Planting seeds of hope
UB brings suicide prevention program to Student Union
Wellness Services brought in Amanda Tyson-Ryba, a licensed psychologist and practicum coordinator, to help host “Question, Persuade, Refer” (QPR), a well-known suicide prevention program, in the Student Union on Tuesday. Joe Malak /// The Spectrum
From 2004-10, 11 students from UB completed suicide.
Suicide is the second-leading cause of death among college students.
On Tuesday, the nationally recognized suicide prevention program "Question, Persuade, Refer" (QPR) took place in the Student Union. Suicide is easier to prevent than incidents like automobile accidents, which is why the suicide prevention trainings are held, according to Sharlynn Daun-Barnett, a specialist for alcohol, tobacco and other drug prevention.
More than 1,000 students die due to suicide each year, she added.
Between the summer and fall of 2012, 163 people were trained through QPR, according to Amanda Tyson-Ryba, a licensed psychologist and practicum coordinator.
"We want to inform the campus population and find ways to reduce the likelihood of suicide occurring," Tyson-Ryba said. "It's a problem and concern we take very seriously. That's why we conduct this training."
Tyson-Ryba was one of two speakers at the QPR workshop. She strives to "reduce the impact" of suicide on campus. She believes students should use the on-campus workshops and programs they are comfortable with to become introduced to the idea of counseling.
She is no stranger to the issue of college students with suicidal thoughts. The topic is difficult and challenging but is something counselors deal with on a fairly regular basis, according to Tyson-Ryba.
"You always hope that someone isn't thinking about it," Tyson-Ryba said. "And it can raise some anxiety when you learn that someone is seriously considering it."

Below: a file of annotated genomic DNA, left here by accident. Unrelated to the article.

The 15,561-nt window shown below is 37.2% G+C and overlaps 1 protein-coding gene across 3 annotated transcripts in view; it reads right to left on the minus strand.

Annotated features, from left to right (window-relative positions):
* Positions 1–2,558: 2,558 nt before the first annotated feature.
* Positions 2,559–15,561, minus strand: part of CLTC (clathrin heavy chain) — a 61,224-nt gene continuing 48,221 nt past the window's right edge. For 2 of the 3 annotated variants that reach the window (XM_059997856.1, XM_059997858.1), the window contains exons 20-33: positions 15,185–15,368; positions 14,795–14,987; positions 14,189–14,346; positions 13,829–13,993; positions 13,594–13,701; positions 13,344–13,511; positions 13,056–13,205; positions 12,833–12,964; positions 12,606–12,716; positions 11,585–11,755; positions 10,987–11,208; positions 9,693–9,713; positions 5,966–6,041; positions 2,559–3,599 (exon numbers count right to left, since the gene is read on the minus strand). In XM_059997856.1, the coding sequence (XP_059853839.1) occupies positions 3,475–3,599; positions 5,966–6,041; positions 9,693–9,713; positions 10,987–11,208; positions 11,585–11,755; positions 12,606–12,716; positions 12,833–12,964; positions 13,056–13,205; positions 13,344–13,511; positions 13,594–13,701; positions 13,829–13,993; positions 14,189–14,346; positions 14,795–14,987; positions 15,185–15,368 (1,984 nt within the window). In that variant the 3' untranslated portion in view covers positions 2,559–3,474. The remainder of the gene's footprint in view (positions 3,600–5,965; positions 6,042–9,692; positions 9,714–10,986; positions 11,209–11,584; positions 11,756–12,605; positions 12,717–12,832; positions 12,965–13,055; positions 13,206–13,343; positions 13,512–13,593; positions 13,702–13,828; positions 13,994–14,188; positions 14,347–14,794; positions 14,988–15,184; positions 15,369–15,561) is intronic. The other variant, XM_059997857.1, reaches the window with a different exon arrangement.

The Center for Disease Control reported suicide among males is four times higher than females. However, more females nationally attempt suicide while more males complete it. That statistic is also true at UB, according to Daun-Barnett.
"Suicide among males is over-represented," Tyson-Ryba said. "More males follow through with suicide because they use more lethal methods."
A friend who is QPR-trained may be a more comforting avenue than going right to counseling, according to Daun-Barnett.
UB's Wellness Education Services tries to offer as many resources as possible, she said, such as individual or group counseling and "Life and Learning" workshops on campus.
"We try to explain and normalize counseling as much as possible at different sites where we interact with students, such as at orientation," Daun-Barnett said. "We also try to give basic consultation trainings to people on the frontlines like doctors and coaches so that students who are more comfortable with them can reach for help."
Dennis Black, vice president for university life and services, wants students to know the UB community has to treat one another as friends and family. The closer a person is to someone, according to Black, the better chance there is to see the warning signs of potential suicide and provide help.
The ones who don't cry out for help are the ones we are at risk of losing, Black said.